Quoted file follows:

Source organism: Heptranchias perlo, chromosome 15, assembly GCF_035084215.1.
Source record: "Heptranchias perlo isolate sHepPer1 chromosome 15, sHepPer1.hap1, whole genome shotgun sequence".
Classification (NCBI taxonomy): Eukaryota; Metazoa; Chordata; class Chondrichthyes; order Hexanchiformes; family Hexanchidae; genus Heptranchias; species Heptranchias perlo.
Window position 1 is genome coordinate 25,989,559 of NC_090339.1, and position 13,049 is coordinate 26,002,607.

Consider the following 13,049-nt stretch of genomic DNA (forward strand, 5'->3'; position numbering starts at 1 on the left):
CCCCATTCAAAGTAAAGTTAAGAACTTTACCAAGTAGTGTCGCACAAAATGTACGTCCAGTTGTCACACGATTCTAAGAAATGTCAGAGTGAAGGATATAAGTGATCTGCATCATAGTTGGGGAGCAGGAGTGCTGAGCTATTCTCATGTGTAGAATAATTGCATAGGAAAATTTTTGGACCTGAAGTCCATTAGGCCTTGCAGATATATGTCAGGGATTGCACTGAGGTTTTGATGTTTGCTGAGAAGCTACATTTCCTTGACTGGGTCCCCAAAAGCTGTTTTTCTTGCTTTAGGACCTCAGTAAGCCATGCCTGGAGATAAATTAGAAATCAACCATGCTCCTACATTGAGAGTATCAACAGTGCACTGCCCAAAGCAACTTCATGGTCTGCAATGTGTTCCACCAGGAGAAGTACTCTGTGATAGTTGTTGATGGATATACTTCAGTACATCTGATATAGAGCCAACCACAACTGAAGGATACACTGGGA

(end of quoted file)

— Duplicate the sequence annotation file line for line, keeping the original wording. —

Source organism: Heptranchias perlo, chromosome 15, assembly GCF_035084215.1.
Source record: "Heptranchias perlo isolate sHepPer1 chromosome 15, sHepPer1.hap1, whole genome shotgun sequence".
Classification (NCBI taxonomy): Eukaryota; Metazoa; Chordata; class Chondrichthyes; order Hexanchiformes; family Hexanchidae; genus Heptranchias; species Heptranchias perlo.
Window position 1 is genome coordinate 25,989,559 of NC_090339.1, and position 13,049 is coordinate 26,002,607.

Consider the following 13,049-nt stretch of genomic DNA (forward strand, 5'->3'; position numbering starts at 1 on the left):
CCCCATTCAAAGTAAAGTTAAGAACTTTACCAAGTAGTGTCGCACAAAATGTACGTCCAGTTGTCACACGATTCTAAGAAATGTCAGAGTGAAGGATATAAGTGATCTGCATCATAGTTGGGGAGCAGGAGTGCTGAGCTATTCTCATGTGTAGAATAATTGCATAGGAAAATTTTTGGACCTGAAGTCCATTAGGCCTTGCAGATATATGTCAGGGATTGCACTGAGGTTTTGATGTTTGCTGAGAAGCTACATTTCCTTGACTGGGTCCCCAAAAGCTGTTTTTCTTGCTTTAGGACCTCAGTAAGCCATGCCTGGAGATAAATTAGAAATCAACCATGCTCCTACATTGAGAGTATCAACAGTGCACTGCCCAAAGCAACTTCATGGTCTGCAATGTGTTCCACCAGGAGAAGTACTCTGTGATAGTTGTTGATGGATATACTTCAGTACATCTGATATAGAGCCAACCACAACTGAAGGATACACTGGGA